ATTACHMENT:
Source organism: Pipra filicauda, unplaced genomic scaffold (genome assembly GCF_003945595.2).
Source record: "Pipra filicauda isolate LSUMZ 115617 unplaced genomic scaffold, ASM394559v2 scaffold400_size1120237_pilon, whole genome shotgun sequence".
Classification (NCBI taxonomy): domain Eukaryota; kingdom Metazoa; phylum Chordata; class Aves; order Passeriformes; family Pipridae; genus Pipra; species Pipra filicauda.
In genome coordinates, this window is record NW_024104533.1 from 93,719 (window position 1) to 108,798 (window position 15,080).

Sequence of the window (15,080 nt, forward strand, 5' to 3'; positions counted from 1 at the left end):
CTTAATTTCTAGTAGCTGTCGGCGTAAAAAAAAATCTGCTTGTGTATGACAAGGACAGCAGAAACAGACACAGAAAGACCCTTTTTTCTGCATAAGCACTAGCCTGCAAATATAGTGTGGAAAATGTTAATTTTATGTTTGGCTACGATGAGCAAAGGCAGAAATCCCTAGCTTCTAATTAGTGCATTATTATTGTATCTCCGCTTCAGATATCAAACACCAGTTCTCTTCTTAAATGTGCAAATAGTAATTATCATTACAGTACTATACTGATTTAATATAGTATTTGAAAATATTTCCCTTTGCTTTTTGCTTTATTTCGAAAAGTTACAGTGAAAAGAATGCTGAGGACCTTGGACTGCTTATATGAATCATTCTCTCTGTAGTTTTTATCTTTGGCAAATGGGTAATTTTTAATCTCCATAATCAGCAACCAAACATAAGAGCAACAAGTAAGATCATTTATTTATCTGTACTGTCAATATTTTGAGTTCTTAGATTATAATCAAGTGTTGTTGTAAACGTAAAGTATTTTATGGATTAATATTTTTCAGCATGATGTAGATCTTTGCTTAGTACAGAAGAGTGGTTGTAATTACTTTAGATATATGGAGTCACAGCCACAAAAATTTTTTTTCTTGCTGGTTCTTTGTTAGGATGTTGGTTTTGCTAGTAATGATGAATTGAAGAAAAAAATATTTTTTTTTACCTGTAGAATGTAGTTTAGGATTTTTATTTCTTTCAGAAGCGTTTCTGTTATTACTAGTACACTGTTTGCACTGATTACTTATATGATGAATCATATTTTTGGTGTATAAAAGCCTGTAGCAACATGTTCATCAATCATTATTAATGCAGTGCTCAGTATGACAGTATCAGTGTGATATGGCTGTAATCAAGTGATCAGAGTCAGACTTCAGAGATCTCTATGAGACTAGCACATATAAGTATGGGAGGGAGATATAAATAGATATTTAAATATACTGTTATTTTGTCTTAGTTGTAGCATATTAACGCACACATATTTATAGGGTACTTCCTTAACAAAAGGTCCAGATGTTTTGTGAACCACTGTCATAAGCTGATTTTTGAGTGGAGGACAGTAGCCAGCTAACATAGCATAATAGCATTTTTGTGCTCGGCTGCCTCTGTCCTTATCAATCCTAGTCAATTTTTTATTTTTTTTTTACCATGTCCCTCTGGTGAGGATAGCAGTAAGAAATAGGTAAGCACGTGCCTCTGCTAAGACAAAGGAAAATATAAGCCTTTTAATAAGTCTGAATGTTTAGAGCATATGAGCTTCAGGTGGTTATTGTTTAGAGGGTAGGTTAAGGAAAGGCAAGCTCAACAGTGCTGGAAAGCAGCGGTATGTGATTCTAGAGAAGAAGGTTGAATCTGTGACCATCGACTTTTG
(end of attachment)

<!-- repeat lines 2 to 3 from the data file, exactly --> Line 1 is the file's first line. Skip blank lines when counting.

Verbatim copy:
Source record: "Pipra filicauda isolate LSUMZ 115617 unplaced genomic scaffold, ASM394559v2 scaffold400_size1120237_pilon, whole genome shotgun sequence".
Classification (NCBI taxonomy): domain Eukaryota; kingdom Metazoa; phylum Chordata; class Aves; order Passeriformes; family Pipridae; genus Pipra; species Pipra filicauda.